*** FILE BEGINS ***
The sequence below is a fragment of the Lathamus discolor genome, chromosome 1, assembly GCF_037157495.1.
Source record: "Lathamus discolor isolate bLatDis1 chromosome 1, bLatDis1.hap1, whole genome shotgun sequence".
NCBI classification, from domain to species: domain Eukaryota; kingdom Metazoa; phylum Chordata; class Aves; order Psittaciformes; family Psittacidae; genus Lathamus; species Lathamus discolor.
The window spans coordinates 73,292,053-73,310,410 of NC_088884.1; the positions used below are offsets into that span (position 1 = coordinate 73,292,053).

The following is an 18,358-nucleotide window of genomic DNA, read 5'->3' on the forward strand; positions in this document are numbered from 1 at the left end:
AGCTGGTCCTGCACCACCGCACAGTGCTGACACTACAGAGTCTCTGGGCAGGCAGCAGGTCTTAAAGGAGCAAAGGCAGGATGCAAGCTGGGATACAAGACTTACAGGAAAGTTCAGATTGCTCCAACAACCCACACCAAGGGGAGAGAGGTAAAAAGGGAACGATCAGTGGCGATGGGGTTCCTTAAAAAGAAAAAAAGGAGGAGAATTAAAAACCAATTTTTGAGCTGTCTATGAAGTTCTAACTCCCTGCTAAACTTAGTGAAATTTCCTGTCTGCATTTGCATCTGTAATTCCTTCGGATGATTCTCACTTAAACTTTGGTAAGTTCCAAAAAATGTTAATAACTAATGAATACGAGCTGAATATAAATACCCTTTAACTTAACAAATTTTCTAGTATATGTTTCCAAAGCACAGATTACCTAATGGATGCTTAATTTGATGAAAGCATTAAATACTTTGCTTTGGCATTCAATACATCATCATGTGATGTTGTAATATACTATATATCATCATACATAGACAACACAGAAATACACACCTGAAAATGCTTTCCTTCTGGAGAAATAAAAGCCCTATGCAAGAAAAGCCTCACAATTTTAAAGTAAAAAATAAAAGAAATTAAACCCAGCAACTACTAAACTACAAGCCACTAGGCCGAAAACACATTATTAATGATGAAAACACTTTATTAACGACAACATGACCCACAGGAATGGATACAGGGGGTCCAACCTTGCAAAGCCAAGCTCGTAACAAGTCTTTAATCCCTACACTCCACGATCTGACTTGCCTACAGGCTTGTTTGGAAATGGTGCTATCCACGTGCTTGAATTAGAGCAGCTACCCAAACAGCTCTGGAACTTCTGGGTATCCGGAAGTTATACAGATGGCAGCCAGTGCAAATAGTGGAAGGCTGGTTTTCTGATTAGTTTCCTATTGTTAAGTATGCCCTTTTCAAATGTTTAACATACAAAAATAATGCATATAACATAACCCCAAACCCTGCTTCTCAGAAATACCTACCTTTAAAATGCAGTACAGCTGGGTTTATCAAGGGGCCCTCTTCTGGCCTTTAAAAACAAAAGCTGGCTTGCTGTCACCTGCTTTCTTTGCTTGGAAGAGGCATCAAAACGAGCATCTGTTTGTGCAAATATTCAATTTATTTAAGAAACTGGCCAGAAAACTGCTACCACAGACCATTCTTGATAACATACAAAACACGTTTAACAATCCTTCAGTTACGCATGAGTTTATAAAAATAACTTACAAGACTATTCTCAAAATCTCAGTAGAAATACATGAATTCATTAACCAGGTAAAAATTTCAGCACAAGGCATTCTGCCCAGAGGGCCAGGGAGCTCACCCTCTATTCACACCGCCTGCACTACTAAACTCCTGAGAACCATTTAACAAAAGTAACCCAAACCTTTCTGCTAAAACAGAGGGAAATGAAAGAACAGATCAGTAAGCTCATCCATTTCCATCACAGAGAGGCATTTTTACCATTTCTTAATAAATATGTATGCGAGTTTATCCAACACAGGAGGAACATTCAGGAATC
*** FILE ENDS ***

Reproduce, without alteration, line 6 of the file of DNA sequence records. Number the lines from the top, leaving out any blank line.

AGCTGGTCCTGCACCACCGCACAGTGCTGACACTACAGAGTCTCTGGGCAGGCAGCAGGTCTTAAAGGAGCAAAGGCAGGATGCAAGCTGGGATACAAGACTTACAGGAAAGTTCAGATTGCTCCAACAACCCACACCAAGGGGAGAGAGGTAAAAAGGGAACGATCAGTGGCGATGGGGTTCCTTAAAAAGAAAAAAAGGAGGAGAATTAAAAACCAATTTTTGAGCTGTCTATGAAGTTCTAACTCCCTGCTAAACTTAGTGAAATTTCCTGTCTGCATTTGCATCTGTAATTCCTTCGGATGATTCTCACTTAAACTTTGGTAAGTTCCAAAAAATGTTAATAACTAATGAATACGAGCTGAATATAAATACCCTTTAACTTAACAAATTTTCTAGTATATGTTTCCAAAGCACAGATTACCTAATGGATGCTTAATTTGATGAAAGCATTAAATACTTTGCTTTGGCATTCAATACATCATCATGTGATGTTGTAATATACTATATATCATCATACATAGACAACACAGAAATACACACCTGAAAATGCTTTCCTTCTGGAGAAATAAAAGCCCTATGCAAGAAAAGCCTCACAATTTTAAAGTAAAAAATAAAAGAAATTAAACCCAGCAACTACTAAACTACAAGCCACTAGGCCGAAAACACATTATTAATGATGAAAACACTTTATTAACGACAACATGACCCACAGGAATGGATACAGGGGGTCCAACCTTGCAAAGCCAAGCTCGTAACAAGTCTTTAATCCCTACACTCCACGATCTGACTTGCCTACAGGCTTGTTTGGAAATGGTGCTATCCACGTGCTTGAATTAGAGCAGCTACCCAAACAGCTCTGGAACTTCTGGGTATCCGGAAGTTATACAGATGGCAGCCAGTGCAAATAGTGGAAGGCTGGTTTTCTGATTAGTTTCCTATTGTTAAGTATGCCCTTTTCAAATGTTTAACATACAAAAATAATGCATATAACATAACCCCAAACCCTGCTTCTCAGAAATACCTACCTTTAAAATGCAGTACAGCTGGGTTTATCAAGGGGCCCTCTTCTGGCCTTTAAAAACAAAAGCTGGCTTGCTGTCACCTGCTTTCTTTGCTTGGAAGAGGCATCAAAACGAGCATCTGTTTGTGCAAATATTCAATTTATTTAAGAAACTGGCCAGAAAACTGCTACCACAGACCATTCTTGATAACATACAAAACACGTTTAACAATCCTTCAGTTACGCATGAGTTTATAAAAATAACTTACAAGACTATTCTCAAAATCTCAGTAGAAATACATGAATTCATTAACCAGGTAAAAATTTCAGCACAAGGCATTCTGCCCAGAGGGCCAGGGAGCTCACCCTCTATTCACACCGCCTGCACTACTAAACTCCTGAGAACCATTTAACAAAAGTAACCCAAACCTTTCTGCTAAAACAGAGGGAAATGAAAGAACAGATCAGTAAGCTCATCCATTTCCATCACAGAGAGGCATTTTTACCATTTCTTAATAAATATGTATGCGAGTTTATCCAACACAGGAGGAACATTCAGGAATC